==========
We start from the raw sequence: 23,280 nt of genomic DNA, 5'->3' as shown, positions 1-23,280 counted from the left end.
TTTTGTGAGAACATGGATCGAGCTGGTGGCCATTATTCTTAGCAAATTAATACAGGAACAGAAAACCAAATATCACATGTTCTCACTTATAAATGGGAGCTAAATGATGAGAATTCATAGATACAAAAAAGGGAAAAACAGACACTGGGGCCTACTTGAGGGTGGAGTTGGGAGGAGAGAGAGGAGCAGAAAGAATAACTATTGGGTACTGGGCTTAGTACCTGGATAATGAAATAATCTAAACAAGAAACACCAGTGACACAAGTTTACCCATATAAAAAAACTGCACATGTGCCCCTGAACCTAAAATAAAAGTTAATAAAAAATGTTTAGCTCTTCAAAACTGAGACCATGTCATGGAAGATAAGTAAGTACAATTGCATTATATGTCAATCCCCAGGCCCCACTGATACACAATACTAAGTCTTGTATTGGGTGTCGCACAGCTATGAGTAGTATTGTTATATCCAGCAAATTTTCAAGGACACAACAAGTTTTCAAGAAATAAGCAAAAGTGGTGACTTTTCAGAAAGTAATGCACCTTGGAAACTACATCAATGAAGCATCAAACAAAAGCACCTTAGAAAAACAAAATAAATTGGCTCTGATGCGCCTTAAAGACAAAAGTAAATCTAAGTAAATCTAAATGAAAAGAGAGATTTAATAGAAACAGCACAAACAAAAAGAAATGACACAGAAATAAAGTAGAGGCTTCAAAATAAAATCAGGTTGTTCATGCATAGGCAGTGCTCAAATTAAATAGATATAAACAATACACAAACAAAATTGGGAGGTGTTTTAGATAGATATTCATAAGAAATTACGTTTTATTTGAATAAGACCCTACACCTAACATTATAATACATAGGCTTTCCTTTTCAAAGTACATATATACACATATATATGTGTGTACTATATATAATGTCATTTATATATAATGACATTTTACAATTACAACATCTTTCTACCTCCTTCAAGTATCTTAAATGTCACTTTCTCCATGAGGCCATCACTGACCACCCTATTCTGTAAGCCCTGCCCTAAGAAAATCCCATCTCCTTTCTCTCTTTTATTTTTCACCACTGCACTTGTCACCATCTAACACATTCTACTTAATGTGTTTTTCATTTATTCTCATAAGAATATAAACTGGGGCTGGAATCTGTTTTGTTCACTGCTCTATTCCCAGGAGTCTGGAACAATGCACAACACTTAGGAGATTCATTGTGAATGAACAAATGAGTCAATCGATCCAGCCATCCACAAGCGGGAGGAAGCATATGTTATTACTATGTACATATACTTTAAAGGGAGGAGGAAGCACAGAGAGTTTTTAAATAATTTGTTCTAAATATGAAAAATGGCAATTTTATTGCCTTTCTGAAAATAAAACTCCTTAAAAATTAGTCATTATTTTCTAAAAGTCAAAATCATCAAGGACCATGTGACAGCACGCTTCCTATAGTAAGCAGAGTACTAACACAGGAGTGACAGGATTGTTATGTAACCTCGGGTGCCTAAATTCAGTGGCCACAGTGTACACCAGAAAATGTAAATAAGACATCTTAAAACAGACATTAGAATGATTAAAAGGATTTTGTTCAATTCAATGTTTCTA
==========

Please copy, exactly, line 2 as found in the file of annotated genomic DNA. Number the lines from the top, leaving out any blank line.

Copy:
TTTTGTGAGAACATGGATCGAGCTGGTGGCCATTATTCTTAGCAAATTAATACAGGAACAGAAAACCAAATATCACATGTTCTCACTTATAAATGGGAGCTAAATGATGAGAATTCATAGATACAAAAAAGGGAAAAACAGACACTGGGGCCTACTTGAGGGTGGAGTTGGGAGGAGAGAGAGGAGCAGAAAGAATAACTATTGGGTACTGGGCTTAGTACCTGGATAATGAAATAATCTAAACAAGAAACACCAGTGACACAAGTTTACCCATATAAAAAAACTGCACATGTGCCCCTGAACCTAAAATAAAAGTTAATAAAAAATGTTTAGCTCTTCAAAACTGAGACCATGTCATGGAAGATAAGTAAGTACAATTGCATTATATGTCAATCCCCAGGCCCCACTGATACACAATACTAAGTCTTGTATTGGGTGTCGCACAGCTATGAGTAGTATTGTTATATCCAGCAAATTTTCAAGGACACAACAAGTTTTCAAGAAATAAGCAAAAGTGGTGACTTTTCAGAAAGTAATGCACCTTGGAAACTACATCAATGAAGCATCAAACAAAAGCACCTTAGAAAAACAAAATAAATTGGCTCTGATGCGCCTTAAAGACAAAAGTAAATCTAAGTAAATCTAAATGAAAAGAGAGATTTAATAGAAACAGCACAAACAAAAAGAAATGACACAGAAATAAAGTAGAGGCTTCAAAATAAAATCAGGTTGTTCATGCATAGGCAGTGCTCAAATTAAATAGATATAAACAATACACAAACAAAATTGGGAGGTGTTTTAGATAGATATTCATAAGAAATTACGTTTTATTTGAATAAGACCCTACACCTAACATTATAATACATAGGCTTTCCTTTTCAAAGTACATATATACACATATATATGTGTGTACTATATATAATGTCATTTATATATAATGACATTTTACAATTACAACATCTTTCTACCTCCTTCAAGTATCTTAAATGTCACTTTCTCCATGAGGCCATCACTGACCACCCTATTCTGTAAGCCCTGCCCTAAGAAAATCCCATCTCCTTTCTCTCTTTTATTTTTCACCACTGCACTTGTCACCATCTAACACATTCTACTTAATGTGTTTTTCATTTATTCTCATAAGAATATAAACTGGGGCTGGAATCTGTTTTGTTCACTGCTCTATTCCCAGGAGTCTGGAACAATGCACAACACTTAGGAGATTCATTGTGAATGAACAAATGAGTCAATCGATCCAGCCATCCACAAGCGGGAGGAAGCATATGTTATTACTATGTACATATACTTTAAAGGGAGGAGGAAGCACAGAGAGTTTTTAAATAATTTGTTCTAAATATGAAAAATGGCAATTTTATTGCCTTTCTGAAAATAAAACTCCTTAAAAATTAGTCATTATTTTCTAAAAGTCAAAATCATCAAGGACCATGTGACAGCACGCTTCCTATAGTAAGCAGAGTACTAACACAGGAGTGACAGGATTGTTATGTAACCTCGGGTGCCTAAATTCAGTGGCCACAGTGTACACCAGAAAATGTAAATAAGACATCTTAAAACAGACATTAGAATGATTAAAAGGATTTTGTTCAATTCAATGTTTCTA